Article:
The Story of Ferdinand

Ferdinand the Bull

This song is based on the book, “The Story of Ferdinand,” and is completely a capella.  For the uninitiated – that means that the song is done without any instruments.  All of the parts were performed vocally (with a dash of computer processing) – which turned out to be a bit more challenging than I had anticipated.  I hope you like it!

Once upon a time in Spain. . .As for the song itself, I selected this book at the urging of my friend Elliott, The Uncommon Veterinarian (my mother-in-law, Robin, concurred since it was my brother-in-law Sam’s favorite book as a kid, too).  The element that resonated for me was Ferdinand’s confidence in taking the road less traveled.  Ferdinand was only happy when he chose his beautiful field over the glory of the bull-fighting ring – even though he was alone.

Every day, I meet children that would love to be as comfortable in their skins as Ferdinand.  Whether having difficulty with academics, anxiety, guilt, sadness, relationships, body image, or chronic illness, all of them are trying to find the peaceful place that Ferdinand found – even if that place is unexpected or contrary to popular trends. Thus, this song is for the child (or adult!) who is still charting their course; I hope that you too will find your place under the cork tree!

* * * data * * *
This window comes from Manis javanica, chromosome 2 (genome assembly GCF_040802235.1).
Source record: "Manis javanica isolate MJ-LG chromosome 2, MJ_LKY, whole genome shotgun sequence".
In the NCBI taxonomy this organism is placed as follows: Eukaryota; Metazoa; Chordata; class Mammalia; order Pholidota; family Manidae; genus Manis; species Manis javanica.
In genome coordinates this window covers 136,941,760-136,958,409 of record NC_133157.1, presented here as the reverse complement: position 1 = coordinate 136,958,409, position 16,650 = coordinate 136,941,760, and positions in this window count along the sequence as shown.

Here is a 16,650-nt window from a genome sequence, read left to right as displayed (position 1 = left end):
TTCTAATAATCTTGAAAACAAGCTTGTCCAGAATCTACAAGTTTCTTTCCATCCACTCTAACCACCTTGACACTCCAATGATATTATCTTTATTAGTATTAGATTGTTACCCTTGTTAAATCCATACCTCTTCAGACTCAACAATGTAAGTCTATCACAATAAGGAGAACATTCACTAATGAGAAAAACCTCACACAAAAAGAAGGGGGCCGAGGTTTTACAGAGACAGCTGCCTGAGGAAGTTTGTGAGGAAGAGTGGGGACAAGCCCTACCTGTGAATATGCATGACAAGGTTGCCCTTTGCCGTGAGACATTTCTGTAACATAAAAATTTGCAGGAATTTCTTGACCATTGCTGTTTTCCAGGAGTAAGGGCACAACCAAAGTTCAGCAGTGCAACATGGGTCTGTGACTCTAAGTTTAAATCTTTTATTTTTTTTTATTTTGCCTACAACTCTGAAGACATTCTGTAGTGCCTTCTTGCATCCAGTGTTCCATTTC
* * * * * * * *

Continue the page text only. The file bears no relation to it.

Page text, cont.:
Notes:

If you’d like to read the lyrics to the song, they are here.

Clefs 2001The book is by Munro Leaf, illustrated by Robert Lawson, and published way back in 1936!  All of the images are directly from the book.

As many of you know, I spent three years of college singing a capella with the University of North Carolina Clef Hangers.  My director/roommate, Kevin (who, unlike me, is now actually a legitimate musician), asked me several times to arrange a song for the group.  I finally responded with a mediocre version of an Enrique Iglesias song and he never asked me to do it again.  Anyway, Kevin, here’s another try; my apologies for taking so long to get around to this!

The background is a vineyard in Tuscany between Siena and Florence.  You can just make out the towers of San Gimignano in the distance.

Thanks, Elliott, for letting me borrow the “The Story of Ferdinand.”  They don’t have it in the library, and I ordered it 3 weeks ago from Amazon, but haven’t seen it yet. . .
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